Will New Federal Railroad Administration Grant Money To Make Train Wrecks Less Risky Here?
This year, there’s a new campaign in Indiana targeting railroad accidents and railway dangers in our state. Its focus will be on collisions between railroad trains and motor vehicles, accidents where the occupants of the car, truck, SUV, or minivan are often killed from the impact of the crash with the large and heavy train, no matter how fast or slow it may be traveling along the tracks.
September 11 – 17, 2016 is Midwest Rail Safety Week in Illinois and Indiana
Indiana’s state-wide involvement is huge. Not only are the Indiana State Police joining forces with local police departments around the state, as well as officials with the Indiana Department of Transportation and representatives of the railroad companies who have trains moving through Indiana, but non-profits like Indiana Operation Lifesaver are also active participants.
Last year, Illinois had its own Rail Safety Week. Now, other states are following suit, including Indiana, as well as Michigan, Minnesota, and Wisconsin. This is the first of what many hope will be an annual event: “Midwest Rail Safety Week.”
Literally hundreds of federal, state, and local agencies will be active in this year’s Rail Safety Week in Illinois (read the full list here).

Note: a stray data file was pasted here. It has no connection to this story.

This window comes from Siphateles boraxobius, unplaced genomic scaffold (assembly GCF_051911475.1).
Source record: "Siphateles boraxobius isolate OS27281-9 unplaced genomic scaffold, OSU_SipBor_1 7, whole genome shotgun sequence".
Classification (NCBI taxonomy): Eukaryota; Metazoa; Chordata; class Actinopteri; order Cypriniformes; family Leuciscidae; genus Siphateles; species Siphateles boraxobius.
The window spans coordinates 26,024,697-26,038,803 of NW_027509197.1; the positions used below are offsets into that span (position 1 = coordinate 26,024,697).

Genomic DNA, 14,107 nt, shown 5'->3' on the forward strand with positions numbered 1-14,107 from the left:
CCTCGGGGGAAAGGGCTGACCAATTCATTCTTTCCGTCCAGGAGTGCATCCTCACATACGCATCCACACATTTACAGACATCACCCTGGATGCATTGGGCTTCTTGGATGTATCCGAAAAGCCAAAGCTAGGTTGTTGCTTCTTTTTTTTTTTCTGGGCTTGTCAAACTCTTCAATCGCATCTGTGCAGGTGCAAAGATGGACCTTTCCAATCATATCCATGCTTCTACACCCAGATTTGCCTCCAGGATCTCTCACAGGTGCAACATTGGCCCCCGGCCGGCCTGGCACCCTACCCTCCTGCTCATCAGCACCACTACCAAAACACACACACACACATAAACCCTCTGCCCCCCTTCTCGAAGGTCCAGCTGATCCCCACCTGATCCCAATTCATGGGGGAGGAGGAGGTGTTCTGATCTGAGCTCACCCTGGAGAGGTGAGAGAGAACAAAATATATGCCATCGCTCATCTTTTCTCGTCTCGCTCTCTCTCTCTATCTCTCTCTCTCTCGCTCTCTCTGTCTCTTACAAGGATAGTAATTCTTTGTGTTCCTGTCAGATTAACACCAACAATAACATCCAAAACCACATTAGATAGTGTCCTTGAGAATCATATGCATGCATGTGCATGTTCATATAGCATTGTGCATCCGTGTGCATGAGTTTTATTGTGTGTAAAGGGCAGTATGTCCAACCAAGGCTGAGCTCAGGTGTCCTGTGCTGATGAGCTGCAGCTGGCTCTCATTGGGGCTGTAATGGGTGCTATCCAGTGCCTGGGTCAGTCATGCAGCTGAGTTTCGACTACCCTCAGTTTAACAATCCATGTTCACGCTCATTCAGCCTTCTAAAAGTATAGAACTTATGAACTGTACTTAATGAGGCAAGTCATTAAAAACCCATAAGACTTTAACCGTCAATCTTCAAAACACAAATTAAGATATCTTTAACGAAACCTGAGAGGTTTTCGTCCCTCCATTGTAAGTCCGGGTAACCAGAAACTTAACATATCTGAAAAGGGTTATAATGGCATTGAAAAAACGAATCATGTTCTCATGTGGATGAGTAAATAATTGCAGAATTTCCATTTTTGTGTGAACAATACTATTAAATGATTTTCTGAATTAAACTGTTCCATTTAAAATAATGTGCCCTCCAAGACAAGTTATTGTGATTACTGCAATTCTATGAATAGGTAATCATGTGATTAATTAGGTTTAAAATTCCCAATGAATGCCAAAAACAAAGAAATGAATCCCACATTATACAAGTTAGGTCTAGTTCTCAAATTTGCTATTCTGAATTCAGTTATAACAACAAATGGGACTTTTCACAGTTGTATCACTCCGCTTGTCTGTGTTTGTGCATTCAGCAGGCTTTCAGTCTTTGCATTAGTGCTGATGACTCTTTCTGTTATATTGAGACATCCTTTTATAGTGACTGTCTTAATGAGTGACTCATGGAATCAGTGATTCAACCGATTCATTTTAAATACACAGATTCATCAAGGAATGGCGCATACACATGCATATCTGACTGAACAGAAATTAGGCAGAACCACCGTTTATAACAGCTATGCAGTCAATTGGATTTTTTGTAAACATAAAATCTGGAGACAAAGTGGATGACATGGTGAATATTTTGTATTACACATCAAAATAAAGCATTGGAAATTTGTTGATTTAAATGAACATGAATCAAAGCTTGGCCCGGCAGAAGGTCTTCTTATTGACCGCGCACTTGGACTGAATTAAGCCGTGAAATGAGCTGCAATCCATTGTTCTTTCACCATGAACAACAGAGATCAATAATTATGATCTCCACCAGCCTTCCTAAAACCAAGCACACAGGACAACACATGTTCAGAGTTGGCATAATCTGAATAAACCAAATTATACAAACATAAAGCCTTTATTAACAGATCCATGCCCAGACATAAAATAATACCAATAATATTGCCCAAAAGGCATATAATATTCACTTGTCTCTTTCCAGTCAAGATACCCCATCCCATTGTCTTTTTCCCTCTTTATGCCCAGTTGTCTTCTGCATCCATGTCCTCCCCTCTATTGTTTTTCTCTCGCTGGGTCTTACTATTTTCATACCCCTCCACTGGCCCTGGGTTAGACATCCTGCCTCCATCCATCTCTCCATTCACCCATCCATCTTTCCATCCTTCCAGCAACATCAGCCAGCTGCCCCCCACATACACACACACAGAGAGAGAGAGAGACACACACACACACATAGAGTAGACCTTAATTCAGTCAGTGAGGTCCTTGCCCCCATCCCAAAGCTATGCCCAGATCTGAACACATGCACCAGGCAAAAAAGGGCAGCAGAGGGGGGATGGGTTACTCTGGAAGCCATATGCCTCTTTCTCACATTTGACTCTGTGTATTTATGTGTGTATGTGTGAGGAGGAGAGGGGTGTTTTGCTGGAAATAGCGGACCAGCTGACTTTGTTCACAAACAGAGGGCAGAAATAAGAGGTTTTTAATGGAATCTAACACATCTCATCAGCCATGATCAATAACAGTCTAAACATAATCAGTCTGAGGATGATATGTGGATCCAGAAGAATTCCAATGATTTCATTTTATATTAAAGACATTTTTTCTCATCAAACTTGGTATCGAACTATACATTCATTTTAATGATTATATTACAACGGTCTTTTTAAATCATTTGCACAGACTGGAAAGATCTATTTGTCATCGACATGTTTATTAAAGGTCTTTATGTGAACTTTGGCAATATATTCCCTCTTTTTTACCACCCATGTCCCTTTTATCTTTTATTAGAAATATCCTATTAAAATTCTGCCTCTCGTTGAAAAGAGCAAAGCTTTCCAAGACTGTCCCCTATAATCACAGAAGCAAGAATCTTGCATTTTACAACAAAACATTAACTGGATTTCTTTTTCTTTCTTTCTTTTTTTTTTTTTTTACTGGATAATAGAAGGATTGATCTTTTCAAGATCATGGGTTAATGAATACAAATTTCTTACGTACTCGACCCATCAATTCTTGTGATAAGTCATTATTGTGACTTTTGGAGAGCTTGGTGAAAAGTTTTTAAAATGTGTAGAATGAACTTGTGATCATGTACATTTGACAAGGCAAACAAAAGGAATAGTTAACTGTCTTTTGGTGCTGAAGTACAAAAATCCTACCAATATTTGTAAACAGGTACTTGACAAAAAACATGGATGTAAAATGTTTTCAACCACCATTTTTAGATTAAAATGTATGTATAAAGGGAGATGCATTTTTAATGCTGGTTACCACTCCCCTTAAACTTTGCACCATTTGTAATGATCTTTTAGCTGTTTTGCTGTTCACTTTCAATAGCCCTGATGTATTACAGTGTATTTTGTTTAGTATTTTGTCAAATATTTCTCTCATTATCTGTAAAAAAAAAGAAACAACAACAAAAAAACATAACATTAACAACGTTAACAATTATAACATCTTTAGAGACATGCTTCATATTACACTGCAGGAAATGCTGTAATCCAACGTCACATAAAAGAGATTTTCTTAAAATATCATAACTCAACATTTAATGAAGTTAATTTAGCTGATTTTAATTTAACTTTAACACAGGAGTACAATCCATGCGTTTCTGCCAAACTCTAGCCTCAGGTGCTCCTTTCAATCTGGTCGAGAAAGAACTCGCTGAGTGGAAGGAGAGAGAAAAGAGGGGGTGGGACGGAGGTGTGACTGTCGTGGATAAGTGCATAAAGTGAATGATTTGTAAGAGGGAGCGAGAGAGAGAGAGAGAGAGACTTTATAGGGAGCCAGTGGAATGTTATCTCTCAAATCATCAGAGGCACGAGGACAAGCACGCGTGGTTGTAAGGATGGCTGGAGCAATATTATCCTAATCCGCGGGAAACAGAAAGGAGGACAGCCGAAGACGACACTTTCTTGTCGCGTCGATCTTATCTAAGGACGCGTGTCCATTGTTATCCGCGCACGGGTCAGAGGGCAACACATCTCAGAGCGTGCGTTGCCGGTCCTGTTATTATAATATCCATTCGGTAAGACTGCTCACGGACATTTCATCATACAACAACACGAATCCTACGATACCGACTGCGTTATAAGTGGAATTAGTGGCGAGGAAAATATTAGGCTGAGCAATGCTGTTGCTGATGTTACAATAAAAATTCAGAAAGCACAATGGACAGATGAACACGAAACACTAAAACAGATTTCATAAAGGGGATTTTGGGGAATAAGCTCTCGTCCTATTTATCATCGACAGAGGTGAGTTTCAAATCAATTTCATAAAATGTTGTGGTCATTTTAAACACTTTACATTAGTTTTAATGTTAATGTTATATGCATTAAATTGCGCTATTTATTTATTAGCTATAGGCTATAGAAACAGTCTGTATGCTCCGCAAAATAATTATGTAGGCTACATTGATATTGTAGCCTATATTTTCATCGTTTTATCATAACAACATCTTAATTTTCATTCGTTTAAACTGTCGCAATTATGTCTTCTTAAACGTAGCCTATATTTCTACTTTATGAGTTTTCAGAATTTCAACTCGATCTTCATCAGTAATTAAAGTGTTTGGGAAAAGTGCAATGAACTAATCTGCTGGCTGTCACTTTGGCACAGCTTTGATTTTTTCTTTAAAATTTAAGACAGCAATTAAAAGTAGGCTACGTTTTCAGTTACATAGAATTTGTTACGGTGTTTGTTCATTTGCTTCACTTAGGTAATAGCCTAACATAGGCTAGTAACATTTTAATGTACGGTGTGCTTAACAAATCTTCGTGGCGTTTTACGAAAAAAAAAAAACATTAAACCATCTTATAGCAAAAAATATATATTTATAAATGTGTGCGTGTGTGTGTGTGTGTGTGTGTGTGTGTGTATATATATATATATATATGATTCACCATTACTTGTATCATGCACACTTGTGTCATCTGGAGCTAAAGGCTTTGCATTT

This is a big deal, and it should be. Railroad accidents and train crashes happen far too often in our part of the country, and too many people are seriously hurt and permanently disabled, or killed and fatally injured, in these car – train collisions.
Illinois and Indiana Both in the Top Five Most Dangerous States for Fatal Train Crashes
From accident reports covering 2015, the Illinois State Police reports that there were 140 car – train collisions at railroad crossings in Illinois that year. There were an additional 41 accidents involving trespassers on railroad property (which can include the rails as well as bridges, easements, etc.). Over 50 people died that year in Illinois in these train accidents; almost 100 more were seriously injured.
Illinois is No. 2 In the Country for Fatal Train Wrecks
The State of Illinois is ranked second in the country for railroad crossing accident deaths. Illinois is fifth in the nation for fatal railroad trespassing accidents.
Indiana is No. 5 in the Nation for Train – Car Collision Fatalities
Operation Lifesaver reports on railroad accidents on a national scale, and has statistics for the dangers of train – car collisions in the State of Indiana.
Their research shows that Indiana is fifth in the country for railroad crossing accident deaths, with 12 fatalities in 2015. Each year, on average, over a hundred Hoosiers will die in a train wreck involving a motor vehicle and a moving train.
Millions in Federal Grant Money Targeting Indiana Railroads Including High Risk Zones
This month, there was a big press release issued by the Federal Railroad Administration (FRA), announcing that millions of taxpayer dollars are going to be distributed as federal grants to a few states across the country to help increase the safety of those traveling on or near railway crossings, railroad tracks, and train stations.